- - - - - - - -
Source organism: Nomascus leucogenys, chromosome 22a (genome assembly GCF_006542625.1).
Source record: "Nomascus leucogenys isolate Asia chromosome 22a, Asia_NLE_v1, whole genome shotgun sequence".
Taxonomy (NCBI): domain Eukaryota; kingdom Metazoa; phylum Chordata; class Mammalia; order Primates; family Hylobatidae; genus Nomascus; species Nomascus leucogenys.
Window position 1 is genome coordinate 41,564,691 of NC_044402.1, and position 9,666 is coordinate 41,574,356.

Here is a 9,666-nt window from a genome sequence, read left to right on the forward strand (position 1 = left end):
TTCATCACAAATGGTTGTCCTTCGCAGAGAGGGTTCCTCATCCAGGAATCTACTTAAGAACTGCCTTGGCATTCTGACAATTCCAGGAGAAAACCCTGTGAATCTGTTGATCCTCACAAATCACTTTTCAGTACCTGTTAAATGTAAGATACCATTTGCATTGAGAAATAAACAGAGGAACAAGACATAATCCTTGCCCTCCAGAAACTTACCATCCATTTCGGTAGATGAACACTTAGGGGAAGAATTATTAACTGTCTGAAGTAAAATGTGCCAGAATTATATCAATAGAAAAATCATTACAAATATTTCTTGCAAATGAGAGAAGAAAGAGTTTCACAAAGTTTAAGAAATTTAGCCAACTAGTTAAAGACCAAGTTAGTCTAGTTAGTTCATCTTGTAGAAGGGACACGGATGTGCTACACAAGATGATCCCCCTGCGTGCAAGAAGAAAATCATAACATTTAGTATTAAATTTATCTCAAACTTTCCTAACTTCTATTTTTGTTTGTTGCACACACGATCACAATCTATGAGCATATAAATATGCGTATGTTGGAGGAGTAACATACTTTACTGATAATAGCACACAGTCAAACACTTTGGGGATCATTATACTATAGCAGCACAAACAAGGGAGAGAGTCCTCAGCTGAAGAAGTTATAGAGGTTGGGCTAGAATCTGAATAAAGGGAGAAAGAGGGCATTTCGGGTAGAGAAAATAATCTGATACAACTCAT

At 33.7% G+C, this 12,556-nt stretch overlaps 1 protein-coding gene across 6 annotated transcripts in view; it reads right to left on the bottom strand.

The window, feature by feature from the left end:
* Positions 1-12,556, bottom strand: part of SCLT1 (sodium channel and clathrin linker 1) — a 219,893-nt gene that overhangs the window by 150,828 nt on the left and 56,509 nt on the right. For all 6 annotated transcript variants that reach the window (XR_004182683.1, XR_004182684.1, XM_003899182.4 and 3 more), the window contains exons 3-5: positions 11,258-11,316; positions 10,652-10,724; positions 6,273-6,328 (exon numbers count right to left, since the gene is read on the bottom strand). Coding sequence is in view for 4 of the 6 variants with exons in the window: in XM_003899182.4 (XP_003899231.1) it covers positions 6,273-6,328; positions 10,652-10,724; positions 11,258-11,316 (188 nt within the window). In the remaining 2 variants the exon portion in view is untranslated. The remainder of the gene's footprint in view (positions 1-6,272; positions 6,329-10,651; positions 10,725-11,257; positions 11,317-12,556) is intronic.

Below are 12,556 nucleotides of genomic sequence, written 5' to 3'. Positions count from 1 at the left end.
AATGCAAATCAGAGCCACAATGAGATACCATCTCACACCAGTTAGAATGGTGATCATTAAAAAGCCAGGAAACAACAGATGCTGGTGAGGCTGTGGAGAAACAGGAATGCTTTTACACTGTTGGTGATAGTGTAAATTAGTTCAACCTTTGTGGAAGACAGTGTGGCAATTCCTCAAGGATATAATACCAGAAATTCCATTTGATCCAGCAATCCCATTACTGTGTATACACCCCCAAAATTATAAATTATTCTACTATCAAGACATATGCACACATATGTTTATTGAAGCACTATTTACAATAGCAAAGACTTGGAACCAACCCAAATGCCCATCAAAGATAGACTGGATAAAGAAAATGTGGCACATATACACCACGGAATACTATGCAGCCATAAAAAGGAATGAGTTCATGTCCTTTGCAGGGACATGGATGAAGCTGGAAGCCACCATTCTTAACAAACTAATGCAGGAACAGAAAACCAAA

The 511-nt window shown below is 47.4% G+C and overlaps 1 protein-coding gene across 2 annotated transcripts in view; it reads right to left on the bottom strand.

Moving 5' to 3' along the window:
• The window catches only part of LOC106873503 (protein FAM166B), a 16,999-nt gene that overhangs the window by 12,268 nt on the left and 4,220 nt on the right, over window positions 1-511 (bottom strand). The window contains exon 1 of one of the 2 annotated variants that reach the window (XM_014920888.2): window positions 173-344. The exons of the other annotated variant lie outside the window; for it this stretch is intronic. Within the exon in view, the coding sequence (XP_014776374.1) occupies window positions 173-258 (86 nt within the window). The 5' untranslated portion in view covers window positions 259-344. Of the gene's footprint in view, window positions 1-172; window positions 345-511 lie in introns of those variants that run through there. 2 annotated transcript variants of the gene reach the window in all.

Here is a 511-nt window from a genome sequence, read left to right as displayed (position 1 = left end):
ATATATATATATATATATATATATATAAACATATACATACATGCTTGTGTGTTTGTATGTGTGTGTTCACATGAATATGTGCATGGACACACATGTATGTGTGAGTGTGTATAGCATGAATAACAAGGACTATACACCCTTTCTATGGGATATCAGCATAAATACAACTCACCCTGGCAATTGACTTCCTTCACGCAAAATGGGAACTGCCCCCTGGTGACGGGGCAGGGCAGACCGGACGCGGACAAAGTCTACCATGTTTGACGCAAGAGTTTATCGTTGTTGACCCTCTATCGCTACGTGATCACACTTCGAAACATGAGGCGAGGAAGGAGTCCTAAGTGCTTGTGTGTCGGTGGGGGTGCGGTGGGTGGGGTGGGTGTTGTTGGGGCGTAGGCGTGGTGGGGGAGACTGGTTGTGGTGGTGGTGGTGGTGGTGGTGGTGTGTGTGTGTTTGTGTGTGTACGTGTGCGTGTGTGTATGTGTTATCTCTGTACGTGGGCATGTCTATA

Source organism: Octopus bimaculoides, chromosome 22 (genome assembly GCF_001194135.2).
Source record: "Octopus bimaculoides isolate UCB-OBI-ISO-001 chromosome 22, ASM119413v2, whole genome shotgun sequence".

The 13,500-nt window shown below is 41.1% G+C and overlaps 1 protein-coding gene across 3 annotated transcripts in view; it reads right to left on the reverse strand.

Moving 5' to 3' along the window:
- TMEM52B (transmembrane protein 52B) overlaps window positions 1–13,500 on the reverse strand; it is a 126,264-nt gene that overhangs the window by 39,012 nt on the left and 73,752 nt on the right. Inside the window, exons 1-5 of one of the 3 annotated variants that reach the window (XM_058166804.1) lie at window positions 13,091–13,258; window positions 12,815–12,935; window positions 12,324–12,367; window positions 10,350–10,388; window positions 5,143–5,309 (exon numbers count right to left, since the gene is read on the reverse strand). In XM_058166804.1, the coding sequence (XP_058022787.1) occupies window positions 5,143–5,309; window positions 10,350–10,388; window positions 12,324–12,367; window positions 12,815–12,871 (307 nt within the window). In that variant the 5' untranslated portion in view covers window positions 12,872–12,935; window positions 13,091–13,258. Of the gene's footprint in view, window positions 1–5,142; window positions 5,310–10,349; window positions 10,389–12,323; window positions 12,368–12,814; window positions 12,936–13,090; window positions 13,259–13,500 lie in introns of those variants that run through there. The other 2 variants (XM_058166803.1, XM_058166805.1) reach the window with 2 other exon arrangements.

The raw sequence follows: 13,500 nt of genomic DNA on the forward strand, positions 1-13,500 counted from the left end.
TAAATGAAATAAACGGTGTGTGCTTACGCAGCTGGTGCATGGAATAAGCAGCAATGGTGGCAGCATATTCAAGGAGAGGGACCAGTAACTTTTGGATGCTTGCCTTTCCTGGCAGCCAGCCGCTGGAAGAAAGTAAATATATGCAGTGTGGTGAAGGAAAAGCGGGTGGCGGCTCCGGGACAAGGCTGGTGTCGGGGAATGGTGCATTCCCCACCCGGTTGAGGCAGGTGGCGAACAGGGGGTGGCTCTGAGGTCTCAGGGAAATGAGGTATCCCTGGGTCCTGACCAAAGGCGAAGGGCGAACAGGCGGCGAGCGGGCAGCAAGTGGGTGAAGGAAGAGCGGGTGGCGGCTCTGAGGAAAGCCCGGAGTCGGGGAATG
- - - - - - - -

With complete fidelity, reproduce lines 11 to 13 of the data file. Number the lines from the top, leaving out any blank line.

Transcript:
AATGCAAATCAGAGCCACAATGAGATACCATCTCACACCAGTTAGAATGGTGATCATTAAAAAGCCAGGAAACAACAGATGCTGGTGAGGCTGTGGAGAAACAGGAATGCTTTTACACTGTTGGTGATAGTGTAAATTAGTTCAACCTTTGTGGAAGACAGTGTGGCAATTCCTCAAGGATATAATACCAGAAATTCCATTTGATCCAGCAATCCCATTACTGTGTATACACCCCCAAAATTATAAATTATTCTACTATCAAGACATATGCACACATATGTTTATTGAAGCACTATTTACAATAGCAAAGACTTGGAACCAACCCAAATGCCCATCAAAGATAGACTGGATAAAGAAAATGTGGCACATATACACCACGGAATACTATGCAGCCATAAAAAGGAATGAGTTCATGTCCTTTGCAGGGACATGGATGAAGCTGGAAGCCACCATTCTTAACAAACTAATGCAGGAACAGAAAACCAAA

The 511-nt window shown below is 47.4% G+C and overlaps 1 protein-coding gene across 2 annotated transcripts in view; it reads right to left on the bottom strand.

Moving 5' to 3' along the window: